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A First-Time visitor? French Etiquette. What does 'etiquette' mean? According to a dictionary, it is "a code of behaviour that delineates expectations for social behaviour according to contemporary conventional norms. Etiquette has changed and evolved over the years". Here you'll find tips on how to navigate the pitfalls and how not to offend th...

A First-Time visitor? French Etiquette. What does 'etiquette' mean? According to a dictionary, it is "a code of behaviour that delineates expectations for social behaviour according to contemporary conventional norms. Etiquette has changed and evolved over the years". Here you'll find tips on how to navigate the pitfalls and how not to offend the local people during your stay on the French Riviera or in Monaco.

  1. You can definitely dress casual when going to the beach. However remember to dress more or less smart when going out dining. Certain restaurants have their own dress codes.
  2. Always greet French cheerfully when you enter a shop, a restaurant or any other public place. Then say goodbye when you leave. Simple French greetings are “bonjour Monsieur/Madame/Mademoiselle”( until more or less 5.30pm) or “bonsoir Monsieur/Madame/Mademoiselle” if it is around and after 6pm, and “au revoir “Monsieur/Madame/Mademoiselle” or “merci “Monsieur/Madame/Mademoiselle” when you leave. Saying simple "merci or bonjour " would seem not enough.
  3. When addressing a stranger with a question in the street, it is a must to greet them first, and then ask your question. It is an important rule of French etiquette to always greet someone officially first before speaking to them. 

  4. When asking for something , for example, in a restaurant or hotel, it is important to say "please" in French "s'il vous  plaît Monsieur/Madame/Mademoiselle".
  5. Note that, when offered something (a fill-up of your wine glass, more bread, a minor treat), simply saying “Merci” indicates refusal, as in English “No, thank you”. This is quite different from British practice, where saying a simple “Thank you” implies acceptance, as in “Yes, thank you”. So, if you want your wine glass filled or more bread, don’t say “Merci”. Say “Oui, s’il vous plaît.”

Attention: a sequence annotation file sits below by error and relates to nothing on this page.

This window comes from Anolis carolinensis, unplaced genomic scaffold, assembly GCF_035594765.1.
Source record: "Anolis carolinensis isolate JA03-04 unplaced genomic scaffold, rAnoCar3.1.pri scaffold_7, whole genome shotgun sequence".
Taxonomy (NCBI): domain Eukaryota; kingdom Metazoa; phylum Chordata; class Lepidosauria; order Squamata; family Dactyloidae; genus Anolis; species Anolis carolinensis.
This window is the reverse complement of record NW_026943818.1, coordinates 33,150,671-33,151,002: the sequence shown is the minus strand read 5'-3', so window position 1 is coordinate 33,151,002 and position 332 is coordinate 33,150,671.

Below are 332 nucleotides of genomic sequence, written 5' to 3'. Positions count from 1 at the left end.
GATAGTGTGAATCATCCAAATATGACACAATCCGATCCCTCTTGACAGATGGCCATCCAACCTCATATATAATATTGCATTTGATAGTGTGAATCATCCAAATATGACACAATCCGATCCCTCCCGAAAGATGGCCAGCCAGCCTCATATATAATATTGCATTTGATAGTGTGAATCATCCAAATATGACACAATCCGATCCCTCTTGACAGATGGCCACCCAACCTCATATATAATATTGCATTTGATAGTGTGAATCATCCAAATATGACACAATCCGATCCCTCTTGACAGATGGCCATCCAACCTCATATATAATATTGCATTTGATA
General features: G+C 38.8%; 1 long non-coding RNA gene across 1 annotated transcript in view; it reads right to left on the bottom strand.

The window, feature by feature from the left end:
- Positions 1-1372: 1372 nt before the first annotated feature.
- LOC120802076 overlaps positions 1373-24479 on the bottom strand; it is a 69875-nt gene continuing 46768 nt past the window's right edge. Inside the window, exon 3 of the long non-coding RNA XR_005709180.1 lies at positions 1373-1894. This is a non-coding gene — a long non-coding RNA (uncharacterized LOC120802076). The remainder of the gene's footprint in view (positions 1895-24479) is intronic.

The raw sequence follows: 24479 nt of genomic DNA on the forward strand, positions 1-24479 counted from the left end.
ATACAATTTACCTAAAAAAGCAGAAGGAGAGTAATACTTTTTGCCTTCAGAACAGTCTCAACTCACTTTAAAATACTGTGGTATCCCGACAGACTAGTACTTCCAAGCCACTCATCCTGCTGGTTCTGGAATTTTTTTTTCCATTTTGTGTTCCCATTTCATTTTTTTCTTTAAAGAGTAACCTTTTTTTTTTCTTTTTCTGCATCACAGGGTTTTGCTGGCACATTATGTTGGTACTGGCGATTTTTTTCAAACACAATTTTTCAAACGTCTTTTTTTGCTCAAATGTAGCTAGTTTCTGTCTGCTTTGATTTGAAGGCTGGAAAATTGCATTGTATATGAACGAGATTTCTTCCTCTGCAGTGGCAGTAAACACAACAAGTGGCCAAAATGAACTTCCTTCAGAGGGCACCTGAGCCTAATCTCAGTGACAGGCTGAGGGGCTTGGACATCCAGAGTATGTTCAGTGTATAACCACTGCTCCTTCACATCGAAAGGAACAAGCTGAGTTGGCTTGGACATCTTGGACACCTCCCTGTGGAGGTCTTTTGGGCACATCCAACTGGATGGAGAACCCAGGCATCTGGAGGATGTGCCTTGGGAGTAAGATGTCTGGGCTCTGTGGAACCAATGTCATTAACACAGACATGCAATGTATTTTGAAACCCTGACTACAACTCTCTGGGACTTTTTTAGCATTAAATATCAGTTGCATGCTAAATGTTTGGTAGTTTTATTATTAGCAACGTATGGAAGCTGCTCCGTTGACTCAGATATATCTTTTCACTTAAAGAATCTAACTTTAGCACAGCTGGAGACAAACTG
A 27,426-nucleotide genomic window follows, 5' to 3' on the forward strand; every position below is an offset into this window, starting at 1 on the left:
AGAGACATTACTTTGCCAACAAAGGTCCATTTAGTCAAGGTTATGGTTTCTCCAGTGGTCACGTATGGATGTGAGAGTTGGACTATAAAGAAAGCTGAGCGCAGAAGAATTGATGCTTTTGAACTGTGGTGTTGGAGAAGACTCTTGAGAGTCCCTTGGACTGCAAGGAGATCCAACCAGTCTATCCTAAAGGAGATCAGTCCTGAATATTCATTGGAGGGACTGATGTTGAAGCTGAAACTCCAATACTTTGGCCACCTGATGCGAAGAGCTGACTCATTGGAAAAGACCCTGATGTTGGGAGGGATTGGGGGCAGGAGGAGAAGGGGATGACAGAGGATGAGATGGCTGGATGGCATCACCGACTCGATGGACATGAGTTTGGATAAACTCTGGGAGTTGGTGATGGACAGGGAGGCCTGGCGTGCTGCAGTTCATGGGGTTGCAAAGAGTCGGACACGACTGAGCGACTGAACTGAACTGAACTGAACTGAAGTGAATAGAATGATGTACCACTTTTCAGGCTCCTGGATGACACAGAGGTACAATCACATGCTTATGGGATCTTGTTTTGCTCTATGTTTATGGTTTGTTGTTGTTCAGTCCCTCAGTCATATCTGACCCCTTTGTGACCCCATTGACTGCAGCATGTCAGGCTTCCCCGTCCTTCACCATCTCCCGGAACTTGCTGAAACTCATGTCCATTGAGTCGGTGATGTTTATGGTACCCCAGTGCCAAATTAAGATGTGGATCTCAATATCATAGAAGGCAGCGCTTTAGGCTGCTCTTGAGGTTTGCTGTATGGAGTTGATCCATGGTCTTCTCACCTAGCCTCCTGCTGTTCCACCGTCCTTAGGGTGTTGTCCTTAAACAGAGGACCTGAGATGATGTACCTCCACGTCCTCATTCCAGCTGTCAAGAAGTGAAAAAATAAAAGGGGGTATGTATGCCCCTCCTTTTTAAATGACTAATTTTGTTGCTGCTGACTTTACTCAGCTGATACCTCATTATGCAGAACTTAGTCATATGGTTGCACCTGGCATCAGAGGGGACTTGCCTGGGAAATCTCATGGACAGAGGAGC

6. Don’t just assume everyone speaks English. If you don't speak French, ask politely if they speak English before continuing. This can be done in English or, better yet, in French. You can ask "Hello...Do you speak English?" by saying "Bonjour...Parlez-vous l'anglais s'il vous plaît?". If you find it helpful make sure you have a French phrases book with you at all time if you are not already fluent in French. 

  7. It is of importance to always use 'Monsieur/Madame/Mademoiselle' if you don't know someone, if you have just met them, or if they are someone important. 

  8. Always wait to be invited to use first names. Until then, use Monsieur/Madame/Mademoiselle and last name for example "Madame Figaro".
  9. When you are in a restaurant for example, don’t yell from across the room. Wait until you are close to start talking to a waiter. In France, yelling is for anger.Same for waving. It is through eye contact or a discreet nod of your head that you can call a waiter. You can also say "excuse me", in French "Excusez-moi, Monsieur/Madame/Mademoiselle".
  10. ‘La bise’ is how French who know each other greet each other. This is the name for the cheek-kissing you see everywhere. Generally, it’s two kisses. However, you'll notice that sometimes it is more than 2. It is when people are very good friends most of the time. ‘La bise’ is more of a brushing of cheeks with kissy noises than actual kisses. Often no facial contact is made at all. It may look like pretending to kiss someone. SO little or no skin contact. Generally you can start heading towards the left, or in other words, kiss right cheeks first.
  11. Curious but true -French people don't really hug. They are even a bit uncomfortable with hugs. There isn't even a French word for hug. 
  12. Here is some vocabulary that will allow you to demonstrate your politeness at all time: including the above politeness words and phrases , 'you’re welcome' in French 'Je vous en prie'; and more casual way of saying 'it was nothing', in French 'I’ll n’y a pas de quoi' or "de rien".
  13. Round-the-clock snacking is far less common in France than in the UK – as is eating or drinking in the street. French practices are loosening, but you’re still unlikely to draw admiring glances if you’re walking along at 4pm with pizza in one hand, a can of beer in the other.Technically it falls under rules of French etiquette as a 'what not to do'. Remember- French love their food and table manners. They eat at regular intervals during the day and enjoy it very much so. Even children have their "goûter" time at 4pm... 

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French Etiquette